Add slashes vs magic quotes

Sorry about this but im new to php

I hear many people talking about using getmagicquotes when working with entering text to a field for uploading to the database. I understand how it can break the sql code but for my 1st cms i simpliy put addslashes on the varialbe and it works.
$song_title = addslashes($_POST[‘song’]);

will this ever fail me and if so where? is it to do with different types of servers which are being run?

Thanks in advance

Magic quotes is just a term for where the servers automatically add slashes to superglobals such as $_GET and $_POST.

If it’s a song by “Conan O’Brian”, you’ll find that the web server might add slashes to that making it “Conan O\'Brian” after which you add slashes with what you’re doing, and it’s “Conan \\\'O Brian”

The proper way to handle this type of things is to not escape at the input, but to ensure that it’s not escaped at all until it’s sent out to different places. The database requires a different type of escape (mysql_real_escape_string) to that of HTML content ([url=“”]htmlspecialchars), which is different from email content (no escaping of plain text), which is different again from a page url ([url=“”]urlencode).

The problem is that with PHP 5.3, magic quotes are deprecated, and they will be removed completely with version 6.0. So your code needs to either check whether they are being used and do something about it, or preferably, to completely disable magic quotes at the server so that you don’t need to do anything special relating to them.

PHP provides full details on why not to use magic quotes, and on how to go about [url=“”]disabling magic quotes

Sanitize the input, escape the output.

Thanks for all of that but im still not fully sure.
i used the addslahes for when im gettin data ready to input to a database, this is only an extract of the code. addslashes works for me here

if ($_POST){
$name = addslashes($_POST[‘name’]);
$category = $_POST[‘cid’];
$price = $_POST[‘price’];
$add = $_POST[‘add’];

$error = empty($name) ? ‘- Name Field is empty <br />’ : null;
$error .= empty($category) ? ‘- Category Field is empty <br />’ : null;
$error .= empty($price) ? ‘- Price Field is empty <br />’ : null;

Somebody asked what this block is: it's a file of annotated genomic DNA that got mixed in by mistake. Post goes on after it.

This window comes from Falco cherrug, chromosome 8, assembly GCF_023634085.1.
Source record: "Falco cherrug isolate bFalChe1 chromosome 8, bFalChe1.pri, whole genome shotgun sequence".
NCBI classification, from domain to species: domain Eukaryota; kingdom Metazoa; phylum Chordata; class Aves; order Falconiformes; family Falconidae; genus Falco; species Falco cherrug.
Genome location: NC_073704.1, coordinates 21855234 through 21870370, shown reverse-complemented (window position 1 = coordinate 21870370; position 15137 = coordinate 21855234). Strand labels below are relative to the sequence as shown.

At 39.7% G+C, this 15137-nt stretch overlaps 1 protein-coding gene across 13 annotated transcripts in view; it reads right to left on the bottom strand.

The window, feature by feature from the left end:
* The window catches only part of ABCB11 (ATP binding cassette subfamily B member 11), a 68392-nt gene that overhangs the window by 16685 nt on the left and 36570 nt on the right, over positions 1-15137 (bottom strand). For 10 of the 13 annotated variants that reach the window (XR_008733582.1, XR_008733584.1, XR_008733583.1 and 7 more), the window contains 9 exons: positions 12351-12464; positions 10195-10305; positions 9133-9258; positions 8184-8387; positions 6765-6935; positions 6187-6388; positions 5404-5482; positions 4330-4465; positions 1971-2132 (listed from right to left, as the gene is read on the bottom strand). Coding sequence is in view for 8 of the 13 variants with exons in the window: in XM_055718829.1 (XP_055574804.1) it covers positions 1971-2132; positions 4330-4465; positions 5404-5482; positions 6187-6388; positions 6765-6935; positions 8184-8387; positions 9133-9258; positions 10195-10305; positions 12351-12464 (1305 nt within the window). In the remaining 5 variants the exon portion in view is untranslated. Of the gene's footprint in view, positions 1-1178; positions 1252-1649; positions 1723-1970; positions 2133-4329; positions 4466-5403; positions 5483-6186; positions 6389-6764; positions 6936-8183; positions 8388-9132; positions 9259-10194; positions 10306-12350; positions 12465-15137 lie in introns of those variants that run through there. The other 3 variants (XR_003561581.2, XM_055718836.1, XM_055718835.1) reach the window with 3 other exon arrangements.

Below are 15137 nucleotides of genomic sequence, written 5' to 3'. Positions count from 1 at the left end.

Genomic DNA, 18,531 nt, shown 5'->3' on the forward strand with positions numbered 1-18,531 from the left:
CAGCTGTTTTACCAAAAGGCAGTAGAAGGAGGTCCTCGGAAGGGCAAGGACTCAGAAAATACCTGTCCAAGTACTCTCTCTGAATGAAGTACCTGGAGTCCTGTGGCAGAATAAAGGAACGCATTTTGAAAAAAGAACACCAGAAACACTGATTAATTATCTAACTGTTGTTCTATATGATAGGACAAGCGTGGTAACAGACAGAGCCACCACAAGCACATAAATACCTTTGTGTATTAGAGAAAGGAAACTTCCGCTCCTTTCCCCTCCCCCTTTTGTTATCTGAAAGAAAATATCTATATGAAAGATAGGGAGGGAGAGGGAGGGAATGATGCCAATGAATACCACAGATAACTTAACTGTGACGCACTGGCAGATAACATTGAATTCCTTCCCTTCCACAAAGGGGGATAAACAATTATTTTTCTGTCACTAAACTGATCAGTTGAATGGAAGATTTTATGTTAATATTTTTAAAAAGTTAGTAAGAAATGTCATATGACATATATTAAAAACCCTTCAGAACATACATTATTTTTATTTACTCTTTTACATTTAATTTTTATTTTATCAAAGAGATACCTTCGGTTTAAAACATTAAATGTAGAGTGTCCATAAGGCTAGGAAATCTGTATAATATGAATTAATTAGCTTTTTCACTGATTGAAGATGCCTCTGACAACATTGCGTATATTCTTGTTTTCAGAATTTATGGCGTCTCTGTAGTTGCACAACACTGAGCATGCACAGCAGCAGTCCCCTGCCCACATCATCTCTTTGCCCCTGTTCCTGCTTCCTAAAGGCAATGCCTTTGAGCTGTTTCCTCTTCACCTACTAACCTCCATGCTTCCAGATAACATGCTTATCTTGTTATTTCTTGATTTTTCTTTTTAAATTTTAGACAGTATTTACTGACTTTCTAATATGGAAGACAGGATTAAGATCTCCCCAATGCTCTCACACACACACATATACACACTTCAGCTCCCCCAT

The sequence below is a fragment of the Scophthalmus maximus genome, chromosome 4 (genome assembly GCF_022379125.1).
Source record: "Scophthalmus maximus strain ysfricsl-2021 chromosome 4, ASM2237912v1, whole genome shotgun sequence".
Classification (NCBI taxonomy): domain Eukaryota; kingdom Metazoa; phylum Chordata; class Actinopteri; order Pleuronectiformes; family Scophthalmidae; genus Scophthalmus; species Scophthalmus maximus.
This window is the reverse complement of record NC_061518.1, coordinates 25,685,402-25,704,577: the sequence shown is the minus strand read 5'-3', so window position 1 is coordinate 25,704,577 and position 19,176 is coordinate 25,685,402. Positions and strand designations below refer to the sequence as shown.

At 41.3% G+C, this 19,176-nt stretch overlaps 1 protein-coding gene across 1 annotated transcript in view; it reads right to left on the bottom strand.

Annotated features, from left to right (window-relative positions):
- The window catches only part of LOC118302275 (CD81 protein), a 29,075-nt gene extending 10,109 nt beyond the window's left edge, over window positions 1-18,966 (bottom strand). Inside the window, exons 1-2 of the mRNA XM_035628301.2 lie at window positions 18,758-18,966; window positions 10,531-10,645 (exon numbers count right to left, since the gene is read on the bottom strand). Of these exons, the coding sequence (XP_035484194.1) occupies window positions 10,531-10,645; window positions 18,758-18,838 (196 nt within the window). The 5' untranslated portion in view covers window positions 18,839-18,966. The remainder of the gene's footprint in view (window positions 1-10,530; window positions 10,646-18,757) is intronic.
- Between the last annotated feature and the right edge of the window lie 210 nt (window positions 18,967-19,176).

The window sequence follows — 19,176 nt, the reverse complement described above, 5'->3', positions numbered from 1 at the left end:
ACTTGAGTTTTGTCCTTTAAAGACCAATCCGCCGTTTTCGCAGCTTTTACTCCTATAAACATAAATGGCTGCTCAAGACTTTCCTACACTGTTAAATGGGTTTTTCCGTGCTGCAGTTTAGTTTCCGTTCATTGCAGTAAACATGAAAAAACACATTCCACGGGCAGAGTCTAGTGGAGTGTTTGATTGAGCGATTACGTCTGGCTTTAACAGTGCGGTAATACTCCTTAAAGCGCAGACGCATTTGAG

$sql = “INSERT INTO products SET
name = ‘$name’,
cat_id = ‘$category’,
price = ‘$price’”;

There are several security reasons why addslashes was replaced with mysql_escape_string, and then further with mysql_real_escape_string.

addslashes fails when it comes to escaping multi-byte characters. How?

Using ¿’ in the submitted data causes addslashes to turn it in to ¿\’
That’s as expected.
What is not expected is that ¿\ is 0x5CBF which PHP see as a single character and boom goes your security because the single quote got through.

This article takes you through how addslashes can be exploited in ways that mysql_real_escape_string cannot be.
addslashes() Versus mysql_real_escape_string()

addslashes worked because the data you entered was pretty straight forward. In practice there is no need to consider it over mysql_real_escape_string (meaning forget addslashes, use mres)

I also noticed that you’re not doing anything with $_POST[‘cid’] and price, add.
You cannot assume that because a value came from a <select> or radio, or checkbox that it’s value is safe. $_POST can contain any value the user wants, so they all need to be validated.

Typecast to int or float for those types of values

$price = (float)$_POST['price'];

When there is a predefined set of options, make sure the submitted value is one:

$allowed_pets = array('dog', 'cat', 'mammal');
if( !in_array($_POST['pet'], $allowed_pets) ) {
   echo "You can't keep a " . htmlentities($_POST['pet'], ENT_QUOTES, 'UTF-8'), " here!";